I work as a Sr. Information Officer at a Manufacturing company.
Currently, I'm looking to compare Dell PowerProtect DD (Data Domain) vs NetApp FAS Series.
Also, if possible, I'm looking to compare how they are both compared to Pure Storage.
Can you please share your inputs?
Responsabile Data Management DC Area Nord Ovest at a tech services company with 501-1,000 employees
May 31, 2022
I think they are different types of storage for different purposes.
If you are looking for a storage where to put backups data you can think Data Domain is the perfect choice because it is its main use (most or all the backup softwares have plugins in ordere to manage data domains).
If you are looking for a primary storage (where to put your servers' data) then you can look to Netapp FAS and Purestorage.
The latter are flash natives so it's simpler to manage and configure. If you look at the Netapp FAS you can also choose storages with HDDs with less performance (and a cheaper price).
@Dhruba Roy, your question conflates very different kinds of storage.
PowerProtect DD is Dell's latest version of Data Domain. It is ONLY useful as target storage for backups. Nothing else, not even archiving. If that is what you want, it does what it's supposed to do. Albeit, it's a bit pricey and underperforming.
There are much faster, cheaper, and more advanced backup target storage. Especially when measuring restore performance. I would suggest you take a hard look at a variety of backup target storage vendors including, Infinidat InfiniGuard, ExaGrid, Quantum, StorONE, iXsystems, and many more. Most backup target storage is all HDD although some are hybrid SSD and HDD.
NetApp FAS is a general-purpose storage system for blocks and files. It can be all HDD, hybrid HDD and SSD, or all SSD (all-flash FAS or AFF). It's a solid all around storage system with NetApp pioneered capabilities, but expensive as a backup storage target.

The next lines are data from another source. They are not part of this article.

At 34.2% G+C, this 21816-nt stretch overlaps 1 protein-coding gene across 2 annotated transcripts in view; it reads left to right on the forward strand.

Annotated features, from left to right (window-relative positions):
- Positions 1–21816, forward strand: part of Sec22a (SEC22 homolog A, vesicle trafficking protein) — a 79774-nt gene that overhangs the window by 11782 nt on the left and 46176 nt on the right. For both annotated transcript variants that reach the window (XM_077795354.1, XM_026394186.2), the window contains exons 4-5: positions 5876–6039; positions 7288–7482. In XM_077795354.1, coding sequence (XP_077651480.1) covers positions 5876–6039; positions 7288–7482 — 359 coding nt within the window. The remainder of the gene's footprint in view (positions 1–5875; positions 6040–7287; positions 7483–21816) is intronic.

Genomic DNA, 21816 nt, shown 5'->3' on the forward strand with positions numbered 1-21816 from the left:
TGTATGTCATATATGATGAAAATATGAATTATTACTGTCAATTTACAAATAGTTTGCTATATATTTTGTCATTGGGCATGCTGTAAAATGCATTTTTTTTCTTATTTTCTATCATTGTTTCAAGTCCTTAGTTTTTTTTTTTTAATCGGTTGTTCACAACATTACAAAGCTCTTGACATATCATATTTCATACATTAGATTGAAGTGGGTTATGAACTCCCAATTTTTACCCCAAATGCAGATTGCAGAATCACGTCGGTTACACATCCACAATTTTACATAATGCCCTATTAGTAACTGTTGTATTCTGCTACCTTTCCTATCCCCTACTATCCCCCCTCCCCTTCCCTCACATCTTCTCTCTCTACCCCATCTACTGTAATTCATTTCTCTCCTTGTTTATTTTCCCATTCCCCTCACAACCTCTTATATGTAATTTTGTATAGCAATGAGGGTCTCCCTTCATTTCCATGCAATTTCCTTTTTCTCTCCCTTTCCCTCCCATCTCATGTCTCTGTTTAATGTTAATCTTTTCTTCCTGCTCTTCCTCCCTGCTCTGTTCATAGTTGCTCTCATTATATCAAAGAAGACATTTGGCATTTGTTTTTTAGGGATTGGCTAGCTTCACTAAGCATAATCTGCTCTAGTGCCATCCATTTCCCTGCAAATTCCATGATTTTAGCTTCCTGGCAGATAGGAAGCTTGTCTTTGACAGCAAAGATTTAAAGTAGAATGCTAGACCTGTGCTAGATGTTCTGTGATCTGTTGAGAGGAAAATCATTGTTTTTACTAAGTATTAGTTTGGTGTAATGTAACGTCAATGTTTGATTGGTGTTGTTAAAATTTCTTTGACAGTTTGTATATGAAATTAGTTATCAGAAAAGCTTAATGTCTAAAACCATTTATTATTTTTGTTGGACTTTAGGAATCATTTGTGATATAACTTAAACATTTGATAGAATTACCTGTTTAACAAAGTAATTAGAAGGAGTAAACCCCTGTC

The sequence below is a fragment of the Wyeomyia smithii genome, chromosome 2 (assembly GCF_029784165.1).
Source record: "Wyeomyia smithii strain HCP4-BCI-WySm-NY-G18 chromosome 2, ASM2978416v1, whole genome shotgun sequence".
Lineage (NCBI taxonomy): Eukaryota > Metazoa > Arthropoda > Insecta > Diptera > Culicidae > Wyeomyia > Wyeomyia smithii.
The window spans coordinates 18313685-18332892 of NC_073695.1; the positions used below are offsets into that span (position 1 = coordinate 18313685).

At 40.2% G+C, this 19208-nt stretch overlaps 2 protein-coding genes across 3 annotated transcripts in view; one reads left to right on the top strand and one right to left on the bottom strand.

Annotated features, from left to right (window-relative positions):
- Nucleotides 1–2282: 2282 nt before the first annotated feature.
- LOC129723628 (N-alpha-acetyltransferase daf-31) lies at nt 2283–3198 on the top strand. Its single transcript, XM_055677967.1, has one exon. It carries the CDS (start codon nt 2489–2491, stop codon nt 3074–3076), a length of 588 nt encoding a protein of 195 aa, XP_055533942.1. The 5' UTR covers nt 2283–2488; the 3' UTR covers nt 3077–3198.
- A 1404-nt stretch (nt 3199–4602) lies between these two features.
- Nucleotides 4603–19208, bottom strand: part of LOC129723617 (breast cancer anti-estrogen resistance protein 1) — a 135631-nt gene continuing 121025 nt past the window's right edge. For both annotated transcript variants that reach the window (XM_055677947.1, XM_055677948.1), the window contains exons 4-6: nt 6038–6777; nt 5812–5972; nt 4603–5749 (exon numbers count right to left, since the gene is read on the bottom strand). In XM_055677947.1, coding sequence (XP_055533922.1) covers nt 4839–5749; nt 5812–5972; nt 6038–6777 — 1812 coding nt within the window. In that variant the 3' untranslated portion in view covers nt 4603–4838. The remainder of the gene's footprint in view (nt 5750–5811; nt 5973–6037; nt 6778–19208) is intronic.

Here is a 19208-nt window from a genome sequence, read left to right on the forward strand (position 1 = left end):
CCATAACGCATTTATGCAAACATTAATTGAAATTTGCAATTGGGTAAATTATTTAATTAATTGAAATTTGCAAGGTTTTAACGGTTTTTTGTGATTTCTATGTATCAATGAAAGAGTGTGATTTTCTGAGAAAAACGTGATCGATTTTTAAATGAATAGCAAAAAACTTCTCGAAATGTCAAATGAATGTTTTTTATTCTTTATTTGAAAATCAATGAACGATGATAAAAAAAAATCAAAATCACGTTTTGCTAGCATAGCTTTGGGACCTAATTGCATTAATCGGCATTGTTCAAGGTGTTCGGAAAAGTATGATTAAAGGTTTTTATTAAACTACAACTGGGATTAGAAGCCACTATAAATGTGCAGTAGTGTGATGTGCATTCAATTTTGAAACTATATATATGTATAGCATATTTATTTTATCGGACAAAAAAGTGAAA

Pure Storage FlashArray//X or //C are block all-flash storage arrays. Their FlashBlades are all flash file and object storage systems. Good performers but overkill and way too expensive for backup target storage.
I think you need to define what it is you really need. Of the 3 vendors you asked about, I am going to repeat myself, PowerProtect DD is ONLY useful as a target storage for backups. The other two can do so, but are really not priced nor designed specifically for backup target storage.
If general purpose storage is what you need NetApp and PureStorage are good possibilities among many others.
We compared PowerStore T 2.0 to Pure FlashArray and found them to be similar.
Pure FlashArray has offered NVMe-oF connectivity for quite some time now via RoCE I believe, whereas the PowerStore has only offered it since 2.0 firmware which came out in June 2021 (using NVMe-FC)… so Pure is a bit ahead of Dell/EMC in that regard.
The flash drives in the Pure array are proprietary, which could be looked at as a positive (proprietary high-performance / high-reliability design), or a negative (proprietary low volume manufactured vs. mainstream high volume manufactured).
We liked that the PowerStore T allows you to store data persistently on SCM drives, which the Pure array did not support (although Pure does allow you to use SCM only as a DirectMemory cache tier, which you can also do on PowerStore 2.0 if you opt for an all-NVMe configuration).
Down-side to the PowerStore if you have big capacity needs, the base enclosure has a max usable capacity of around 1.5PB. If you need more than 1.5PB you’re either stuck adding an expansion enclosure and living with basic SAS SSDs in it or buying a whole additional PowerStore since NVMe and SCM drives are only supported in the base enclosure.
Ultimately, I think the Pure array probably is the superior product given its long track record of excellence which is consistent with Gartner's findings. However, the PowerStore is SIGNIFICANTLY less expensive. It’s not at all uncommon to see identical PowerStore configurations at less than half of the equivalent Pure cost (this is from my first-hand experience). They’ll argue that their TCO over 6 years is superior, but that was untrue in my personal experience.
On the All-NVMe PowerStore, we see around 0.27ms of overall latency, and on the All-SCM PowerStore, we see around 0.17ms of overall latency which is outstanding compared to our legacy arrays. In terms of bandwidth, we regularly sustain >6GB/s on PowerStore during backups and/or high levels of administrative activity such as database index rebuilds or table reorgs.
If you’re a VMware shop running VMFS file systems, migration is a non-event since you can set a compatible EVC baseline on your target compute cluster connected to whatever array you want (Pure, PowerStore, NetApp, etc.), then vMotion across with zero downtime, even on giant databases with thousands of connected users in the middle of a business day if desired.